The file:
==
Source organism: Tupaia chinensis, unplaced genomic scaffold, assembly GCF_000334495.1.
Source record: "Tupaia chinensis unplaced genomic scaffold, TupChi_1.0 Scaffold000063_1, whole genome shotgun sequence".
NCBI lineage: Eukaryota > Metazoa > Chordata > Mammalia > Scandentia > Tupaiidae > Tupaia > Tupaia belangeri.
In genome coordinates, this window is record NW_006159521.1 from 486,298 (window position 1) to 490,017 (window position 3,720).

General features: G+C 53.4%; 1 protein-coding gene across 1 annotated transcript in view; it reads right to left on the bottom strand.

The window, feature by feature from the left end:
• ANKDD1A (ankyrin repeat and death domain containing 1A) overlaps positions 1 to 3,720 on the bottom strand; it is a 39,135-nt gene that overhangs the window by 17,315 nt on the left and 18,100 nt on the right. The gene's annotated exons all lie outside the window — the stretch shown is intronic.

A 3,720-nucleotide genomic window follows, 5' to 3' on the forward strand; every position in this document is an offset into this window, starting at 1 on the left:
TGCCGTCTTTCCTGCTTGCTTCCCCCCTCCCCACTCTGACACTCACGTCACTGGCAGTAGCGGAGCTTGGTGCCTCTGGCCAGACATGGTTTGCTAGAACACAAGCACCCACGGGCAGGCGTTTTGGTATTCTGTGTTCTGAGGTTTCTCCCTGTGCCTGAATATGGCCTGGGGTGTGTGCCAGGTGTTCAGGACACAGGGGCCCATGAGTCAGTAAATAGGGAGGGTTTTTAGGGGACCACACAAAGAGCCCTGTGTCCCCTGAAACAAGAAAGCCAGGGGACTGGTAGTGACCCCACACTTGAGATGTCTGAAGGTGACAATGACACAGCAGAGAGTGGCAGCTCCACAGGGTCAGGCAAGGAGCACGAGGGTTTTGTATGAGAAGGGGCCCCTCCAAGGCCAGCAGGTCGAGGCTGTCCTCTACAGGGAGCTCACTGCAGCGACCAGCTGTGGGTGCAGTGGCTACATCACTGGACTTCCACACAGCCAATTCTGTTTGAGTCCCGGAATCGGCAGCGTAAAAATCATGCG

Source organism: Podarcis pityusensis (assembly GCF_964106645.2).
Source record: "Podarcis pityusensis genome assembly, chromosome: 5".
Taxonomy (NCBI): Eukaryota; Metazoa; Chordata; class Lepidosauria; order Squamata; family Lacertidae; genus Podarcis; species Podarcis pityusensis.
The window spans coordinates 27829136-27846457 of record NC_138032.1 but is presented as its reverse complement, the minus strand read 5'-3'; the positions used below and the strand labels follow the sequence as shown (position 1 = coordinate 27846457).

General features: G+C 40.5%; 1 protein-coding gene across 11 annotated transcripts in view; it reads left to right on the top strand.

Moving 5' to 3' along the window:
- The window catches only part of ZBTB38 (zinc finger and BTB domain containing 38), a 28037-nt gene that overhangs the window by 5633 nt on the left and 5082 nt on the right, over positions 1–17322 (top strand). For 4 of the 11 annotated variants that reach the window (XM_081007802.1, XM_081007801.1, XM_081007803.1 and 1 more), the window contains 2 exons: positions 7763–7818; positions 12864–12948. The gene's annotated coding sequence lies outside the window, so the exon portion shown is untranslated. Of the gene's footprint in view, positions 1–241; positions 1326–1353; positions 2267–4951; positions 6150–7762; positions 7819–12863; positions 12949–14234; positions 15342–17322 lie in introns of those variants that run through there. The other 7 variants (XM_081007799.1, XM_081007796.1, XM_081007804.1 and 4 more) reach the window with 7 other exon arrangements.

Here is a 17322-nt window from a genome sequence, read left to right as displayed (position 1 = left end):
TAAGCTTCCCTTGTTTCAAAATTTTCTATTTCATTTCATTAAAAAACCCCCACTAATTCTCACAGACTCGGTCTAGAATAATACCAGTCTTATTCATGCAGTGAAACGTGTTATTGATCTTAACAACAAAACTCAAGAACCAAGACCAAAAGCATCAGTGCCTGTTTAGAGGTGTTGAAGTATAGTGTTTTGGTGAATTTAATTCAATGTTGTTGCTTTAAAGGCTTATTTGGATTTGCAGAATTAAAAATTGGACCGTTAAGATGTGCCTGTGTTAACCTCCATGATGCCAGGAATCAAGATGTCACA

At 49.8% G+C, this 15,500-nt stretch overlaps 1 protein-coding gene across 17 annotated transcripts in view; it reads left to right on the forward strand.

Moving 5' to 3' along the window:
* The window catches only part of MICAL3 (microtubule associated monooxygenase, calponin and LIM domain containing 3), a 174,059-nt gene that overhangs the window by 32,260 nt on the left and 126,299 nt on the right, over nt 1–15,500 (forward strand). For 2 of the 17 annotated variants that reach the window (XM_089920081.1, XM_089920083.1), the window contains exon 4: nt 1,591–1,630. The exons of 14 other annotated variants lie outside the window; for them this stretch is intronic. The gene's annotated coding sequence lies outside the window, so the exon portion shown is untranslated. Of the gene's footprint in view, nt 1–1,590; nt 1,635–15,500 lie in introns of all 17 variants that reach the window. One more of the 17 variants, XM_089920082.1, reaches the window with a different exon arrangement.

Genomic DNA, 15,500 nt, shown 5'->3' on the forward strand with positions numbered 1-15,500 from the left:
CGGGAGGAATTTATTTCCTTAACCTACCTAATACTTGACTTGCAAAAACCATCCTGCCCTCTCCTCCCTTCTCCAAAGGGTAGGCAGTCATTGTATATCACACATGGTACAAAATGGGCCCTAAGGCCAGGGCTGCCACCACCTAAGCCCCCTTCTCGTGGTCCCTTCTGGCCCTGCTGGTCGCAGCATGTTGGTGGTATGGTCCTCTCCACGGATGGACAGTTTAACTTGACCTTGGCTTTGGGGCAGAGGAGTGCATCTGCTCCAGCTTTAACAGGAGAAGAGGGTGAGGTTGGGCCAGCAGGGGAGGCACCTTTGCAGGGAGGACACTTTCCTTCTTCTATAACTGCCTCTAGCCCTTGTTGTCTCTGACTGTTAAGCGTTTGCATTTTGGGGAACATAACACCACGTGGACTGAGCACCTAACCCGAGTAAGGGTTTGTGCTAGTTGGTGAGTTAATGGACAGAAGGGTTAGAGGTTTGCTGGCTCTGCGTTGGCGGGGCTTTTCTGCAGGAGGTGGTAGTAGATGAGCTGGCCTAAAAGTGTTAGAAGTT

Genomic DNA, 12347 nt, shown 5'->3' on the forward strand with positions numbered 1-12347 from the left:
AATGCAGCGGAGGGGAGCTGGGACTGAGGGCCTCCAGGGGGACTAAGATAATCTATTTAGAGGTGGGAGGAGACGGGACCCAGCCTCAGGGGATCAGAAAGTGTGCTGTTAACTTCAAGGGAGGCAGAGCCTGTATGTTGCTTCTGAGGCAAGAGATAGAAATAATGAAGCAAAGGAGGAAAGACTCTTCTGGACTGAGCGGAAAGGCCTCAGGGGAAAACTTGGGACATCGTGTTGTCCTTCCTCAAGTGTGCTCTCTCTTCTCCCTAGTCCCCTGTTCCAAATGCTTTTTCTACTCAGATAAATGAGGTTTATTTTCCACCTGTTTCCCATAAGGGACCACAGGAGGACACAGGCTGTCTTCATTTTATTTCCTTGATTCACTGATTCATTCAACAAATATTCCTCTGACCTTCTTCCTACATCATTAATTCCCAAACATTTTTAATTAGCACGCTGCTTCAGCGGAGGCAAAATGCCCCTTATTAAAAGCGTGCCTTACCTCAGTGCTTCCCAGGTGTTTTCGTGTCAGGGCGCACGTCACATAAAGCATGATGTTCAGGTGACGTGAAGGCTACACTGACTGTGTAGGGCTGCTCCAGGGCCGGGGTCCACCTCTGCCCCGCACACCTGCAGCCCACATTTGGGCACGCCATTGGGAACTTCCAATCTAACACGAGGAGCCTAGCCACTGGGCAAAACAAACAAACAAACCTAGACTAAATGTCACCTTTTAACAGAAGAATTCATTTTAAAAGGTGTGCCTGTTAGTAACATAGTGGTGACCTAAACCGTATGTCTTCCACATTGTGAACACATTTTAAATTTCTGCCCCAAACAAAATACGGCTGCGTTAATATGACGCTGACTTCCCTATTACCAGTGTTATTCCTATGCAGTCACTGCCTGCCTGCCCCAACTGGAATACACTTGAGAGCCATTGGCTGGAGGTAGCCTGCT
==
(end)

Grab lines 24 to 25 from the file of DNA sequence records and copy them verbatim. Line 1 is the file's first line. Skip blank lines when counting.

Genomic DNA, 12347 nt, shown 5'->3' on the forward strand with positions numbered 1-12347 from the left:
AATGCAGCGGAGGGGAGCTGGGACTGAGGGCCTCCAGGGGGACTAAGATAATCTATTTAGAGGTGGGAGGAGACGGGACCCAGCCTCAGGGGATCAGAAAGTGTGCTGTTAACTTCAAGGGAGGCAGAGCCTGTATGTTGCTTCTGAGGCAAGAGATAGAAATAATGAAGCAAAGGAGGAAAGACTCTTCTGGACTGAGCGGAAAGGCCTCAGGGGAAAACTTGGGACATCGTGTTGTCCTTCCTCAAGTGTGCTCTCTCTTCTCCCTAGTCCCCTGTTCCAAATGCTTTTTCTACTCAGATAAATGAGGTTTATTTTCCACCTGTTTCCCATAAGGGACCACAGGAGGACACAGGCTGTCTTCATTTTATTTCCTTGATTCACTGATTCATTCAACAAATATTCCTCTGACCTTCTTCCTACATCATTAATTCCCAAACATTTTTAATTAGCACGCTGCTTCAGCGGAGGCAAAATGCCCCTTATTAAAAGCGTGCCTTACCTCAGTGCTTCCCAGGTGTTTTCGTGTCAGGGCGCACGTCACATAAAGCATGATGTTCAGGTGACGTGAAGGCTACACTGACTGTGTAGGGCTGCTCCAGGGCCGGGGTCCACCTCTGCCCCGCACACCTGCAGCCCACATTTGGGCACGCCATTGGGAACTTCCAATCTAACACGAGGAGCCTAGCCACTGGGCAAAACAAACAAACAAACCTAGACTAAATGTCACCTTTTAACAGAAGAATTCATTTTAAAAGGTGTGCCTGTTAGTAACATAGTGGTGACCTAAACCGTATGTCTTCCACATTGTGAACACATTTTAAATTTCTGCCCCAAACAAAATACGGCTGCGTTAATATGACGCTGACTTCCCTATTACCAGTGTTATTCCTATGCAGTCACTGCCTGCCTGCCCCAACTGGAATACACTTGAGAGCCATTGGCTGGAGGTAGCCTGCT